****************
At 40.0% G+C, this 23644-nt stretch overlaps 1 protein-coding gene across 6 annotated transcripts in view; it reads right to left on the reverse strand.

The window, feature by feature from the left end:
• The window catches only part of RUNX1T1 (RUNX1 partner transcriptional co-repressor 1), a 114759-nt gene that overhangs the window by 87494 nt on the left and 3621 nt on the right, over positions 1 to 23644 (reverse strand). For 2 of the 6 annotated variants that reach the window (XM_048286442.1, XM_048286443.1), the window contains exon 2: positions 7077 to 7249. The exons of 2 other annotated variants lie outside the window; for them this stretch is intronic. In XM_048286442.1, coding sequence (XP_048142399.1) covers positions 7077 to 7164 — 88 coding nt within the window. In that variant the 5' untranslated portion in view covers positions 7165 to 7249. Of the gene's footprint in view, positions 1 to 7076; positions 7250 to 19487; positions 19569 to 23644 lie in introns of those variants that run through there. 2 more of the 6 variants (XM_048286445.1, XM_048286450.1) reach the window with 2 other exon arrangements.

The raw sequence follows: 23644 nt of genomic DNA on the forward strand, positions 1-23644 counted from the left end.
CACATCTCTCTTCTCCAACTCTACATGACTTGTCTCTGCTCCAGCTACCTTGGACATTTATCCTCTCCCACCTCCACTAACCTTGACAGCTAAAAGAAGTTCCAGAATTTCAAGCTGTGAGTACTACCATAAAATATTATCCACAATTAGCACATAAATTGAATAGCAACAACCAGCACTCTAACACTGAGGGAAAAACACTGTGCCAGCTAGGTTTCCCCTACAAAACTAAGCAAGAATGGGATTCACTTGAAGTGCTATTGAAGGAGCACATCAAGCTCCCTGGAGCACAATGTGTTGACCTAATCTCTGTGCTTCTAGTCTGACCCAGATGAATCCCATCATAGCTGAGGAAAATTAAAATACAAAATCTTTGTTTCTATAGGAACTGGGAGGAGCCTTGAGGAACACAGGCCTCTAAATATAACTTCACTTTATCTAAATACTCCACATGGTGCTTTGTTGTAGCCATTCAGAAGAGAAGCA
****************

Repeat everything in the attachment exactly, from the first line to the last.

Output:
At 40.0% G+C, this 23644-nt stretch overlaps 1 protein-coding gene across 6 annotated transcripts in view; it reads right to left on the reverse strand.

The window, feature by feature from the left end:
• The window catches only part of RUNX1T1 (RUNX1 partner transcriptional co-repressor 1), a 114759-nt gene that overhangs the window by 87494 nt on the left and 3621 nt on the right, over positions 1 to 23644 (reverse strand). For 2 of the 6 annotated variants that reach the window (XM_048286442.1, XM_048286443.1), the window contains exon 2: positions 7077 to 7249. The exons of 2 other annotated variants lie outside the window; for them this stretch is intronic. In XM_048286442.1, coding sequence (XP_048142399.1) covers positions 7077 to 7164 — 88 coding nt within the window. In that variant the 5' untranslated portion in view covers positions 7165 to 7249. Of the gene's footprint in view, positions 1 to 7076; positions 7250 to 19487; positions 19569 to 23644 lie in introns of those variants that run through there. 2 more of the 6 variants (XM_048286445.1, XM_048286450.1) reach the window with 2 other exon arrangements.

The raw sequence follows: 23644 nt of genomic DNA on the forward strand, positions 1-23644 counted from the left end.
CACATCTCTCTTCTCCAACTCTACATGACTTGTCTCTGCTCCAGCTACCTTGGACATTTATCCTCTCCCACCTCCACTAACCTTGACAGCTAAAAGAAGTTCCAGAATTTCAAGCTGTGAGTACTACCATAAAATATTATCCACAATTAGCACATAAATTGAATAGCAACAACCAGCACTCTAACACTGAGGGAAAAACACTGTGCCAGCTAGGTTTCCCCTACAAAACTAAGCAAGAATGGGATTCACTTGAAGTGCTATTGAAGGAGCACATCAAGCTCCCTGGAGCACAATGTGTTGACCTAATCTCTGTGCTTCTAGTCTGACCCAGATGAATCCCATCATAGCTGAGGAAAATTAAAATACAAAATCTTTGTTTCTATAGGAACTGGGAGGAGCCTTGAGGAACACAGGCCTCTAAATATAACTTCACTTTATCTAAATACTCCACATGGTGCTTTGTTGTAGCCATTCAGAAGAGAAGCA